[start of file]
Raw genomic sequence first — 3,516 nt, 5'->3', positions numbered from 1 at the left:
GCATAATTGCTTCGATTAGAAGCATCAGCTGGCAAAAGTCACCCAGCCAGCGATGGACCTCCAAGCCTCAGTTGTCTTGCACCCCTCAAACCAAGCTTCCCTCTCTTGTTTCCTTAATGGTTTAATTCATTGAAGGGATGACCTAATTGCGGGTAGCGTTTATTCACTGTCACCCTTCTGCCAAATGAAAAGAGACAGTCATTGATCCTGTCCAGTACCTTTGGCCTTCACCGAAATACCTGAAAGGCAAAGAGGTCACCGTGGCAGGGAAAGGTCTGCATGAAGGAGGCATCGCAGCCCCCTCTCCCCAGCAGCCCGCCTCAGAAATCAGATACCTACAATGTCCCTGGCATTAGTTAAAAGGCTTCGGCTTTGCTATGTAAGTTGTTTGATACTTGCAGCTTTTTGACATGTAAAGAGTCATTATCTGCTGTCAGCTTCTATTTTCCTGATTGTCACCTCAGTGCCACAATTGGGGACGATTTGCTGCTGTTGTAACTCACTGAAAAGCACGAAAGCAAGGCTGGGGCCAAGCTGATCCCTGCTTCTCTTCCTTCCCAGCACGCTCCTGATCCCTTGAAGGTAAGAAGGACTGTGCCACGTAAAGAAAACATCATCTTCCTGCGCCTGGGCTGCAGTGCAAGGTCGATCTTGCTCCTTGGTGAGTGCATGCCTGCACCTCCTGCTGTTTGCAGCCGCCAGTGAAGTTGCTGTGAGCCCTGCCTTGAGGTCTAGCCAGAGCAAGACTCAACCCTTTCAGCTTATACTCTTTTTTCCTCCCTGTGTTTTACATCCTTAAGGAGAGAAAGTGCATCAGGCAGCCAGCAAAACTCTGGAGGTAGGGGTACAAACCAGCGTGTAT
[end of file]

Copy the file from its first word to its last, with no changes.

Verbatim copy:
Raw genomic sequence first — 3,516 nt, 5'->3', positions numbered from 1 at the left:
GCATAATTGCTTCGATTAGAAGCATCAGCTGGCAAAAGTCACCCAGCCAGCGATGGACCTCCAAGCCTCAGTTGTCTTGCACCCCTCAAACCAAGCTTCCCTCTCTTGTTTCCTTAATGGTTTAATTCATTGAAGGGATGACCTAATTGCGGGTAGCGTTTATTCACTGTCACCCTTCTGCCAAATGAAAAGAGACAGTCATTGATCCTGTCCAGTACCTTTGGCCTTCACCGAAATACCTGAAAGGCAAAGAGGTCACCGTGGCAGGGAAAGGTCTGCATGAAGGAGGCATCGCAGCCCCCTCTCCCCAGCAGCCCGCCTCAGAAATCAGATACCTACAATGTCCCTGGCATTAGTTAAAAGGCTTCGGCTTTGCTATGTAAGTTGTTTGATACTTGCAGCTTTTTGACATGTAAAGAGTCATTATCTGCTGTCAGCTTCTATTTTCCTGATTGTCACCTCAGTGCCACAATTGGGGACGATTTGCTGCTGTTGTAACTCACTGAAAAGCACGAAAGCAAGGCTGGGGCCAAGCTGATCCCTGCTTCTCTTCCTTCCCAGCACGCTCCTGATCCCTTGAAGGTAAGAAGGACTGTGCCACGTAAAGAAAACATCATCTTCCTGCGCCTGGGCTGCAGTGCAAGGTCGATCTTGCTCCTTGGTGAGTGCATGCCTGCACCTCCTGCTGTTTGCAGCCGCCAGTGAAGTTGCTGTGAGCCCTGCCTTGAGGTCTAGCCAGAGCAAGACTCAACCCTTTCAGCTTATACTCTTTTTTCCTCCCTGTGTTTTACATCCTTAAGGAGAGAAAGTGCATCAGGCAGCCAGCAAAACTCTGGAGGTAGGGGTACAAACCAGCGTGTAT